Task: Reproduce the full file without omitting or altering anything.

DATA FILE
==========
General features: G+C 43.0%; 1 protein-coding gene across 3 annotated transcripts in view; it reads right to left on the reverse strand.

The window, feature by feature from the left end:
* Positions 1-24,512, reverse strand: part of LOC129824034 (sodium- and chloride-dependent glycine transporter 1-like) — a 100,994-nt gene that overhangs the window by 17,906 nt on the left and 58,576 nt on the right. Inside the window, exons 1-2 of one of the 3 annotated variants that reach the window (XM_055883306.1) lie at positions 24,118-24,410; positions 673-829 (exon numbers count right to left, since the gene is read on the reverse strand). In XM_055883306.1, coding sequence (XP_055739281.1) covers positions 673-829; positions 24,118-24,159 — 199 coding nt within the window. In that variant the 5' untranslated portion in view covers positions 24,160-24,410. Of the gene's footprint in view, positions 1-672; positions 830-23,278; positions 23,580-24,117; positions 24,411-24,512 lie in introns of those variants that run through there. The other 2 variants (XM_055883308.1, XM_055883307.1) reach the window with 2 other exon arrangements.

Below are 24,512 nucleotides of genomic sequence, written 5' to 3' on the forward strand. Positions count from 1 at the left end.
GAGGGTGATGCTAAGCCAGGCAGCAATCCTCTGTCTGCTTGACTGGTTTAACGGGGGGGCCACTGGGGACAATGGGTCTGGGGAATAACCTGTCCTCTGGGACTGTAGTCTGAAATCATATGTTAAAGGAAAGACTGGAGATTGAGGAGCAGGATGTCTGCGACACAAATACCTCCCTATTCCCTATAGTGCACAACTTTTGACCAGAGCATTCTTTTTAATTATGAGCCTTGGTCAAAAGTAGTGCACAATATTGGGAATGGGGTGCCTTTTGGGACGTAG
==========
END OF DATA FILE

General features: G+C 43.0%; 1 protein-coding gene across 3 annotated transcripts in view; it reads right to left on the reverse strand.

The window, feature by feature from the left end:
* Positions 1-24,512, reverse strand: part of LOC129824034 (sodium- and chloride-dependent glycine transporter 1-like) — a 100,994-nt gene that overhangs the window by 17,906 nt on the left and 58,576 nt on the right. Inside the window, exons 1-2 of one of the 3 annotated variants that reach the window (XM_055883306.1) lie at positions 24,118-24,410; positions 673-829 (exon numbers count right to left, since the gene is read on the reverse strand). In XM_055883306.1, coding sequence (XP_055739281.1) covers positions 673-829; positions 24,118-24,159 — 199 coding nt within the window. In that variant the 5' untranslated portion in view covers positions 24,160-24,410. Of the gene's footprint in view, positions 1-672; positions 830-23,278; positions 23,580-24,117; positions 24,411-24,512 lie in introns of those variants that run through there. The other 2 variants (XM_055883308.1, XM_055883307.1) reach the window with 2 other exon arrangements.

Below are 24,512 nucleotides of genomic sequence, written 5' to 3' on the forward strand. Positions count from 1 at the left end.
GAGGGTGATGCTAAGCCAGGCAGCAATCCTCTGTCTGCTTGACTGGTTTAACGGGGGGGCCACTGGGGACAATGGGTCTGGGGAATAACCTGTCCTCTGGGACTGTAGTCTGAAATCATATGTTAAAGGAAAGACTGGAGATTGAGGAGCAGGATGTCTGCGACACAAATACCTCCCTATTCCCTATAGTGCACAACTTTTGACCAGAGCATTCTTTTTAATTATGAGCCTTGGTCAAAAGTAGTGCACAATATTGGGAATGGGGTGCCTTTTGGGACGTAG